More promisingly, a few said simply “more confident” or “more fluent”, and one claimed that one should “forget grammar”. I’m not totally sure I can fully endorse this idea, tempting as it is.

Q7: Do you think it’s possible to improve your pronunciation? How? Is it best to do this inside the classroom or outside?

As a bit of a reaction to this post by Scott Thornbury, I wanted to get my students views on the possibility of improving their pronunciation, and how they might go about it.

Most students were convinced that they could improve, not surprising given that I’d spent the past five weeks telling them that they could, and that they believed, given the data above, that they had really improved. There weren’t any negative responses to this question, though several left it blank.

Preferred methods for improving were very general, and not especially helpful. TV shows was the most suggested method (though what one would do with them remains a mystery), and then the general categories of talking, listening and repetition. Several said that they would continue to use Anki, a program with which I’ve had some success with Korean pronunciation practice.


Having taken the time to read these through, finally, I’m a lot more enthused about teaching it again. At least from student feedback it seems to have been a useful endeavour. I think I perhaps overlooked the value it might have in their overall education, and the lack of any experience of this kind of course in their lives previously. However, the comments about the practicality, or lack of, are spot on, and something I need to tackle. Having just nudged over 1,400 words though, I’ll save that for another day.



Winter Pronunciation Camp Reflections Week 4 (Part 1)

This post is the latest in a long series. The usual disclaimers about not being a real camp and rambling apply.


Monday started with another go at reading fluency, for which their scores seem to be going up. I had a great comment from Carolyn Kerr wondering if I thought that the increase in reading fluency related to the pronunciation teaching. I hadn’t consciously made the connection here, but seeing the comment brought to mind some research I saw once that connected pronunciation and reading. It’s a great question; I’d say that I’m sceptical about it at the moment. As I remember the research largely related to the teaching of segmental features, whereas I’m focusing more on suprasegmentals. However if anyone’s a bit more familiar with research in this area and wants to get in touch I’d certainly enjoy a discussion.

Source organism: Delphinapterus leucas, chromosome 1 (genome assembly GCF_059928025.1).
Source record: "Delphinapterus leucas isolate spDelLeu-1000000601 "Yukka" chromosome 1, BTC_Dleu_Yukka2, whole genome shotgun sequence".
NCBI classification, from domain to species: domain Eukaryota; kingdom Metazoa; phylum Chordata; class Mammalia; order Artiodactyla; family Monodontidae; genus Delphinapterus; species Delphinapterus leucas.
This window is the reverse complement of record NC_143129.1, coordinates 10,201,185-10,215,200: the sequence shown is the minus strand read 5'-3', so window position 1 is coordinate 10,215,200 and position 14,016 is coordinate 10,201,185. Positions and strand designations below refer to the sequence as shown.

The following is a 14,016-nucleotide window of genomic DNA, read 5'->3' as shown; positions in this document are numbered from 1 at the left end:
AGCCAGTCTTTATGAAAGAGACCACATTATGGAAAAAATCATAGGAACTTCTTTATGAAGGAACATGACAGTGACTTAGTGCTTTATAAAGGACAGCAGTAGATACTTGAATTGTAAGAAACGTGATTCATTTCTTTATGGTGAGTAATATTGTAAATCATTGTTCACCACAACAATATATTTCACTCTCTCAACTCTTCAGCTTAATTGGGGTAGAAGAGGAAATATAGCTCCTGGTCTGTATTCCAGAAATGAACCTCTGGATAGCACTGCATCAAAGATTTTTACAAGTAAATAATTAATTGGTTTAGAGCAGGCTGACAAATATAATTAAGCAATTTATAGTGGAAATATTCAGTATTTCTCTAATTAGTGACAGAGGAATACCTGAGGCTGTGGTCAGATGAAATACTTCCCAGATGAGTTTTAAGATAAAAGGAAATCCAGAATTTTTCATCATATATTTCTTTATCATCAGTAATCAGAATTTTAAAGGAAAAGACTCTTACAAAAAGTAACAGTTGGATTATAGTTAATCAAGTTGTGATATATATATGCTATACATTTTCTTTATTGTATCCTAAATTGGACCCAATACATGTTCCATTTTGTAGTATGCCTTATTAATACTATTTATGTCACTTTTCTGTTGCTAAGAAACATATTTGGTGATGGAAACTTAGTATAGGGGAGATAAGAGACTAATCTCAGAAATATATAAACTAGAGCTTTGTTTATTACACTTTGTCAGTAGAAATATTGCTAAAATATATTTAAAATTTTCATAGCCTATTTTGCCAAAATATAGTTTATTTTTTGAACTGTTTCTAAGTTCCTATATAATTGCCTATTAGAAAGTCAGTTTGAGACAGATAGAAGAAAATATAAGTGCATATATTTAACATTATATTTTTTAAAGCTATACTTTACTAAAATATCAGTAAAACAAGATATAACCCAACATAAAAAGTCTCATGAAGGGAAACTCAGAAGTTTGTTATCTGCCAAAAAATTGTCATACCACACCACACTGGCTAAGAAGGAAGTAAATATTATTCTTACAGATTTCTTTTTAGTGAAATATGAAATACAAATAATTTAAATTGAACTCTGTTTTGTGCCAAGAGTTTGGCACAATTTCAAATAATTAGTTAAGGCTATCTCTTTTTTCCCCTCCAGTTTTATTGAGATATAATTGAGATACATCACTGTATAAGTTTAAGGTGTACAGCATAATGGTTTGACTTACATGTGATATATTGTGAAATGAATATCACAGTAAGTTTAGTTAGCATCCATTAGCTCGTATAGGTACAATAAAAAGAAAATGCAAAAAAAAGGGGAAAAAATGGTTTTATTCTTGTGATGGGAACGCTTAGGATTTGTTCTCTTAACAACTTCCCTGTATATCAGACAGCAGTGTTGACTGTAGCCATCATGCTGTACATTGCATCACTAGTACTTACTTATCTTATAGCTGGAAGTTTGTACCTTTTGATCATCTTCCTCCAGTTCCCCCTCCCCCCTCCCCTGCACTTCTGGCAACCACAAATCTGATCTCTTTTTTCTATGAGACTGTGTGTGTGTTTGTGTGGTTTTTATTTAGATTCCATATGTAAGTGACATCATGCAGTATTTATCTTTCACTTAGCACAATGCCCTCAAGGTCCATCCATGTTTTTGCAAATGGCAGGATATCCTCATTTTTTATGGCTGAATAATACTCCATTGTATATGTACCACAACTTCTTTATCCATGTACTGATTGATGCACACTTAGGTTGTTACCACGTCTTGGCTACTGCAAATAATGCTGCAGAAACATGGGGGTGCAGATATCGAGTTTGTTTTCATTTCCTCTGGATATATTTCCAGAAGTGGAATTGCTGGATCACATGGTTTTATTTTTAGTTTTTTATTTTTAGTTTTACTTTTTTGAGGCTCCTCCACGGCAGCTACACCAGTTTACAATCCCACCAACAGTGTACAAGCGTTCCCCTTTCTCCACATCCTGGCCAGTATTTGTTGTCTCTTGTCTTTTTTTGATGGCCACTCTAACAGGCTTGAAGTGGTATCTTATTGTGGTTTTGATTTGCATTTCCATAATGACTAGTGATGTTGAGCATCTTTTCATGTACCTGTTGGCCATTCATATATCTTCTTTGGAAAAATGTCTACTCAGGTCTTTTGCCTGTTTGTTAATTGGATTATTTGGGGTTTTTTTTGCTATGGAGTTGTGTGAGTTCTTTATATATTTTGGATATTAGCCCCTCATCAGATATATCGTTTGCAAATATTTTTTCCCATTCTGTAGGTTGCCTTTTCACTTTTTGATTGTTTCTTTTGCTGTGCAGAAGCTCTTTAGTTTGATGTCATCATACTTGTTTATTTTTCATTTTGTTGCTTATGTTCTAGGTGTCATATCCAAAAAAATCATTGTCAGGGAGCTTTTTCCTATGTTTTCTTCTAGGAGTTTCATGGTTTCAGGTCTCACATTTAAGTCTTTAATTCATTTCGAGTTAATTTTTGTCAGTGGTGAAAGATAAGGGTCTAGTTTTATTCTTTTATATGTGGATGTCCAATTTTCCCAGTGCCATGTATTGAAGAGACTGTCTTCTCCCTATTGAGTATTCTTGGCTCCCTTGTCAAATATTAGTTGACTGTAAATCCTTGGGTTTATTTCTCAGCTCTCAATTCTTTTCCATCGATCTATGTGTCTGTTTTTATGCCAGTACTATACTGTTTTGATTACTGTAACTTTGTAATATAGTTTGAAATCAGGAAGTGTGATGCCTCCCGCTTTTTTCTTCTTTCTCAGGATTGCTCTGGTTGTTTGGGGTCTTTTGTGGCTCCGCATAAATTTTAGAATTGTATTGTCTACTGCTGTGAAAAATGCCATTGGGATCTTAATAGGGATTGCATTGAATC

As with last week we used Monday morning to set some goals for the week, and to reflect on how successfully we’d met last weeks. I say ‘we’, when I actually mean the students, but actually perhaps a public process of reflection would give the students a better model to follow. I hope that these reflections are serving to keep the students on track through the camp. I’d actually like to read them, but sadly time dictates that I can’t (I think I might want to digitize the reflections next camp so I can at least look at a few).

The main activity of today was in the discovery stage of my learning progression. We played Just a Minute again, but this time with a real pronunciation focus. The idea is that speaking extemporaneously like this means that students are not focusing too much on pronunciation, and so errors and slips happen. The idea is to find these out so they can be worked on as part of a individual program of improvement. Working in groups, the students played a round of the game while recording. They then tried to identify any pronunciation problems in the recording. While the game was enjoyable, the listening and analysis portion wasn’t so well done, with little of use coming out of it. The reasons for this, I would estimate, are many. For one, it was Monday morning and the students didn’t seem to be feeling all that analytical (this is the week of the camp when everyone starts to flag under the weight of work, early mornings and, mostly for the students, hangovers). However, the act of listening for errors, especially on a less than ideal recording, is hard enough for someone trained. For untrained L2 speakers this may be all too much. To help with this though, I feel like two things could happen. One, be more specific with what students should be listening for (sounds, words, supraseg. features). Two, developing listening skills should form a part of the course. One way in which this could be done is to play more recordings publicly (I tend not to do this out of sympathy for the students) and do the listening myself, but providing guidance on what I am listening for and good or bad examples.